Buddakan, a chic restaurant and bar in Old City Philadelphia, is definitely a favorite nightspot. A 10-foot Buddha watches over the dining room, adding panache to the modish establishment. Sample their fabulous modern Asian cuisine or just stop in for a cocktail at their bar. Nearby Cuba Libre Restaurant & Rum Bar, whose interior resembles 1940s Havana, is popular for dinner, drinks and dancing. Contemporary and traditional Latin dishes decorate the menu, and no Cuba Libre experience is complete without a famous mojito.

Due to strict liquor licensing laws, a crop of restaurants has sprung up in Philadelphia unlike anywhere else. Referred to as BYOs (which stands for “bring your own”) these are often small restaurants where the owner greets you at the door and the chef comes to your table to explain the dessert tray. At these places, you bring the wine and they provide the glasses. Try Matyson for eclectic American cuisine or La Viola for traditional Italian, complete with sidewalk tables and Italian-speaking waiters. Both restaurants are in the Rittenhouse Square area. Have a hankering for a margarita? Bring a bottle of tequila to El Azteca and they'll make one for you, served right along with their no-frills Mexican cuisine.

You can find even more fine dining at the historic Eagle Tavern in Chester County. Their extensive menu, decorative wallpaper and deep wood panels make the dining room at the tavern feel cozy and warm. Luigi Vitrone's Pastabilities is a popular eatery in Little Italy in Wilmington, Delaware. The restaurant is set in a two-story row house and, as soon as you step inside, you'll feel as though you're in an old friend's kitchen. All of the pastas and pastries are homemade in this cozy Italian retreat. Moving into the New Jersey suburbs you'll want to sample the menu at Food For Thought, in Marlton, Burlington County. Enjoy a lovely lunch or a romantic dinner with entrees and appetizers that are as delicious as they are artistic. Best of all, Food For Thought is also BYOB.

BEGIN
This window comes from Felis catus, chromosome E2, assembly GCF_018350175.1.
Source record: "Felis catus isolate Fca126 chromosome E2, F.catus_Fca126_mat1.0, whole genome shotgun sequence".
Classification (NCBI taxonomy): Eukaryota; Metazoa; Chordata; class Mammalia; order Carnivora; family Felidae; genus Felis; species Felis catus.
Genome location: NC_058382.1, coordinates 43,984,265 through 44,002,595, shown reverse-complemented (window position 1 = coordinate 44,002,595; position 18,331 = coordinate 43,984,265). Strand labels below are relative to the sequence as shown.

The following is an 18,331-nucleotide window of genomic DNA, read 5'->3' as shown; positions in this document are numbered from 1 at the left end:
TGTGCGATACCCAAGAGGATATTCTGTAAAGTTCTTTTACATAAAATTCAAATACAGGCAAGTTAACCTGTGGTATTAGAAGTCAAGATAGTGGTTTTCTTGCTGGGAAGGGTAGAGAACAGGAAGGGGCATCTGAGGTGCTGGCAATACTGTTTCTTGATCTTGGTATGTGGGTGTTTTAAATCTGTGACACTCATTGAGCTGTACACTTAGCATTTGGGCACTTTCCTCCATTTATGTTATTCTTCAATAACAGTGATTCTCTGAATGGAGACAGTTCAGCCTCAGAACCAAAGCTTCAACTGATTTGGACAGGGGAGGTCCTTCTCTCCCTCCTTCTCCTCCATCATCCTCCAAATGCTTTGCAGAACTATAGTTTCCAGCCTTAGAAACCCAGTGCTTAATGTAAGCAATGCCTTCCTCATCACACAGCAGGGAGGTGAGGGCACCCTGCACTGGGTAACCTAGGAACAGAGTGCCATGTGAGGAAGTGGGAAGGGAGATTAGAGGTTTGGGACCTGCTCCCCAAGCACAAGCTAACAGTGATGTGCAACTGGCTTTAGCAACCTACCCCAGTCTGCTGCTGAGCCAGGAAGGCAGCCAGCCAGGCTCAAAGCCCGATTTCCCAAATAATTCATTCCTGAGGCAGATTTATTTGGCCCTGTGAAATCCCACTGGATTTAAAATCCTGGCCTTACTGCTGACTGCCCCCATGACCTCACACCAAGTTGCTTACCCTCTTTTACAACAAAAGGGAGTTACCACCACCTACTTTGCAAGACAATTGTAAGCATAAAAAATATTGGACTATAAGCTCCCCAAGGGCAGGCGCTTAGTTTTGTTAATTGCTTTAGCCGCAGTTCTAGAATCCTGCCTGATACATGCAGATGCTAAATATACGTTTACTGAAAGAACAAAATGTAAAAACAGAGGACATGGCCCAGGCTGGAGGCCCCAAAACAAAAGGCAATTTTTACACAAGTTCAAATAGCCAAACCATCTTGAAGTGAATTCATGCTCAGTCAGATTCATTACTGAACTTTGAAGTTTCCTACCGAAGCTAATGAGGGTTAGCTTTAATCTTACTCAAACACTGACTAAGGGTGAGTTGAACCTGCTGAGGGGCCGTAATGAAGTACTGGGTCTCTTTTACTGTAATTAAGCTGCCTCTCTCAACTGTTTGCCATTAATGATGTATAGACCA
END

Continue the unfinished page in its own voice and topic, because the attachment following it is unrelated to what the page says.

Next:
If you prefer to cook for yourself, then check out the Italian Market in South Philadelphia. It is the oldest and largest working outdoor market in the United States. With over 100 merchants, this open-air market is teeming with pastas, fresh meats and produce, oils and various baked goods. Or there's the delightful Reading Terminal Market right in the middle of Center City. The market, which first opened in 1892, has long been a part of the city's heritage and holds a special place in the hearts of Philadelphians. More than 85 merchants set up shop here, and the historic market overflows with fresh produce, Italian grocers, bakeries, Amish specialties and vendors selling jewelry and pottery.

Greater Philadelphia is the place for endless dining extravaganzas. Whether its breakfast, lunch or dinner, we aim to please and always impress. Come see what's on the menu, and make sure you're hungry!